How about providing realistic expectations to a patient while letting them down easy? Although the patient’s heart is set on a facelift, the doctor doesn’t feel she is a candidate. Picture the Oreo cookie: “Betty, I know that you really wanted that facelift, and it certainly would provide a very dramatic result. In fact, in a few years, I think that you would be a great candidate for that surgery (wafer). However, I think that now is probably not the best time to undergo this procedure. I think that it would be too invasive for the improvement you need to look natural, so I wouldn’t recommend it at this time (cream). The great news is, what we can do for you instead is a combination of laser resurfacing and fillers. This would improve the surface appearance of your skin, enhance volume and lifting, and provide a really nice result, albeit not as dramatic as a facelift. A few years down the road, we can look into undergoing a full facelift (wafer).”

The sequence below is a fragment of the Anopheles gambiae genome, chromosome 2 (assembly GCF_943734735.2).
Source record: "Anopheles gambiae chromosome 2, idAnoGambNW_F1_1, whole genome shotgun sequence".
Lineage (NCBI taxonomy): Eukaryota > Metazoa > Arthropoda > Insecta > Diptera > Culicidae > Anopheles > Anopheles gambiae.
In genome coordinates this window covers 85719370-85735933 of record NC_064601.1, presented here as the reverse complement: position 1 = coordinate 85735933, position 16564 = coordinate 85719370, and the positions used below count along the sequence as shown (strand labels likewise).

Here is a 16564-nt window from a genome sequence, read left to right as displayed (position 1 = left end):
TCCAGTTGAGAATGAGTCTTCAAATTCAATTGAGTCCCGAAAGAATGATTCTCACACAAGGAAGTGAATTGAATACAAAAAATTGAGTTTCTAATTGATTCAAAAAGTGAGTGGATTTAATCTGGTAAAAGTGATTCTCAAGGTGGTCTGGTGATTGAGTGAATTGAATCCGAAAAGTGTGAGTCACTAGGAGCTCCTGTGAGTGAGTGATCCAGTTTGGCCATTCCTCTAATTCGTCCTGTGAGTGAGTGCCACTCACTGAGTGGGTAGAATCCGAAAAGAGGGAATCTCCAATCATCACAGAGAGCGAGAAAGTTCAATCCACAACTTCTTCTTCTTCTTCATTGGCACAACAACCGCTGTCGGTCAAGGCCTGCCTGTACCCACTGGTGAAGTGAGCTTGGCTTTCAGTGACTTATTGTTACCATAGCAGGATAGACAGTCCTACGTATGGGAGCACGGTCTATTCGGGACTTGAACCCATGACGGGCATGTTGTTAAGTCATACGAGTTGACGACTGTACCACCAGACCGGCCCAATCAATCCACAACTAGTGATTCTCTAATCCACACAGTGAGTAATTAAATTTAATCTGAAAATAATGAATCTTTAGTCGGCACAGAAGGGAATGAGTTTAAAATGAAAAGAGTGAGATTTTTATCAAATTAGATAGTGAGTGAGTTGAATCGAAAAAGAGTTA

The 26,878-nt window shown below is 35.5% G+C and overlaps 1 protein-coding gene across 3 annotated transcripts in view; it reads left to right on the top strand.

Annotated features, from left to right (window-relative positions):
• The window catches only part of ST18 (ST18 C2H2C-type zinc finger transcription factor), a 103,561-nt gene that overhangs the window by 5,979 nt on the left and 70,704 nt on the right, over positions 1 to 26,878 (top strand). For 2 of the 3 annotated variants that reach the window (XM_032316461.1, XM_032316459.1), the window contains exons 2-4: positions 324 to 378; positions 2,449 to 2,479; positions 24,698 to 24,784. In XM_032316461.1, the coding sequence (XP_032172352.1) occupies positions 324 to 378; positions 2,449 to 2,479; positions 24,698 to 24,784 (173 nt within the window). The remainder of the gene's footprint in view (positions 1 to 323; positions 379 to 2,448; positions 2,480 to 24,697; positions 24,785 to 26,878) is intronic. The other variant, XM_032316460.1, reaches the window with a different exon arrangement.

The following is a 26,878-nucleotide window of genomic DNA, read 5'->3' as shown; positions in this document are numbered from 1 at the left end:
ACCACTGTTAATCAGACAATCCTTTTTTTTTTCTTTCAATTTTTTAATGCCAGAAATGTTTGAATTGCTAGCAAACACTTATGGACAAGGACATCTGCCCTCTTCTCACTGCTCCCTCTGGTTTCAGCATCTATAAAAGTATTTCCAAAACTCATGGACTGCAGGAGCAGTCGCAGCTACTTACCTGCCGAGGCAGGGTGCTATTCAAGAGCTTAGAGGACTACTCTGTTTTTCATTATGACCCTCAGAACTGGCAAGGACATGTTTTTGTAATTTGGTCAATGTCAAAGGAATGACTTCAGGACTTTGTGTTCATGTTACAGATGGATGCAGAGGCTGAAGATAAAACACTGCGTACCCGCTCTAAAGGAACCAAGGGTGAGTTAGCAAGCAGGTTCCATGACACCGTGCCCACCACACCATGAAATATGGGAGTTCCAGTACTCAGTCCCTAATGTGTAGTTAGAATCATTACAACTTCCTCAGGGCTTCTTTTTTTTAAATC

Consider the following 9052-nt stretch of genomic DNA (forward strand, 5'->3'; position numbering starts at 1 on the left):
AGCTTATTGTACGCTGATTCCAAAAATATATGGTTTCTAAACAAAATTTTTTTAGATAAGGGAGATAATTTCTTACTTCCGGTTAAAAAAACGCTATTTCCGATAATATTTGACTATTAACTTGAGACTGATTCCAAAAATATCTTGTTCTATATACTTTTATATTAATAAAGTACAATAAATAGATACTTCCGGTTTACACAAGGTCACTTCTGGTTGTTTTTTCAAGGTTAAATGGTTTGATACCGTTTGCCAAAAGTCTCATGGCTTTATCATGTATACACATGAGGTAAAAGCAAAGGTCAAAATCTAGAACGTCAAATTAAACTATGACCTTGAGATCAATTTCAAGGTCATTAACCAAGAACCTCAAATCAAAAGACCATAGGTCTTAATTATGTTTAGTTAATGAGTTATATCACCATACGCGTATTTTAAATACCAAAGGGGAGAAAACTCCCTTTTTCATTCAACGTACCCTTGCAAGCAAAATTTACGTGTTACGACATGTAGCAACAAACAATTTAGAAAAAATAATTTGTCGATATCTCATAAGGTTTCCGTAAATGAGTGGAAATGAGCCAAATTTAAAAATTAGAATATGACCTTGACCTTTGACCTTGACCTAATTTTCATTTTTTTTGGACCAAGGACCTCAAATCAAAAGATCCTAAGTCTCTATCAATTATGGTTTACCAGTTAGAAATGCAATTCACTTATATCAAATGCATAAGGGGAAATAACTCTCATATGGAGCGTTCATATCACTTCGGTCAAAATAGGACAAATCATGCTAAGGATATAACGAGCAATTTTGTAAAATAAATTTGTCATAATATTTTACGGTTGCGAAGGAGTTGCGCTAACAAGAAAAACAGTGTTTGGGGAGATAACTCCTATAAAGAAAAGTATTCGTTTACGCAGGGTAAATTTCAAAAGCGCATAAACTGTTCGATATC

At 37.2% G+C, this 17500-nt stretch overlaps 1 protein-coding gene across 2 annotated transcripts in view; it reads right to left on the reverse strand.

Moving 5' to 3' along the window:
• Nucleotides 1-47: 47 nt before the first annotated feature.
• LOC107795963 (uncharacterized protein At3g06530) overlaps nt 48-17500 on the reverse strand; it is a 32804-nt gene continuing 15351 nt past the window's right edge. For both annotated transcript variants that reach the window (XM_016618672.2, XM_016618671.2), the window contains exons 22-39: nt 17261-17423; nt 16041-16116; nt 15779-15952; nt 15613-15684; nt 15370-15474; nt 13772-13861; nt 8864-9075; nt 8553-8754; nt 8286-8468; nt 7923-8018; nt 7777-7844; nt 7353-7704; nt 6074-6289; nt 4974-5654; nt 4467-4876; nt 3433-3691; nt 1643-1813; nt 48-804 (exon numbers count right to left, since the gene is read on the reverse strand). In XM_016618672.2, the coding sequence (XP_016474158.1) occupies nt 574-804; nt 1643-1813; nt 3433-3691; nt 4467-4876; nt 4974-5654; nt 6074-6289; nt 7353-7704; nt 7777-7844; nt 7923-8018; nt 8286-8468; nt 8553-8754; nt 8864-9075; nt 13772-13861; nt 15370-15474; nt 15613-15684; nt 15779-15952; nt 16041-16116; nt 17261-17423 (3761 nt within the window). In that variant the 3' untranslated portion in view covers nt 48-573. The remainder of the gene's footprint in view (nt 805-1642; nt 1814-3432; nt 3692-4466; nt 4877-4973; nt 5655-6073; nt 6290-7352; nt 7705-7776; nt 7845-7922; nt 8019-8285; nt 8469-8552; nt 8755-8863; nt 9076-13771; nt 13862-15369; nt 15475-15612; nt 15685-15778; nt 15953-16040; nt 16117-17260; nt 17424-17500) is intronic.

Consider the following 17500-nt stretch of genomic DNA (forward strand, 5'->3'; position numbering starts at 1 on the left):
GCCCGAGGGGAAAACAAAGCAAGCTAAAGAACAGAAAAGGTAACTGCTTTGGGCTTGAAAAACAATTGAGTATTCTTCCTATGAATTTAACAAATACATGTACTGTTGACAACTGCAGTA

The Oreo cookie method is just as diverse as it is delicious, so think about how else you can sweeten some bad news or criticism. Read more about unique techniques to manage your practice here and here, or sign up for the 2017 YellowTelescope Training Seminar for a buffet of ideas – and to sweeten the deal, we’re offering interest-free monthly payments until the event and a room with ocean-front views. You can cancel until 45 days prior to the event — there is no risk in signing up now. Reach out to us at firstname.lastname@example.org today!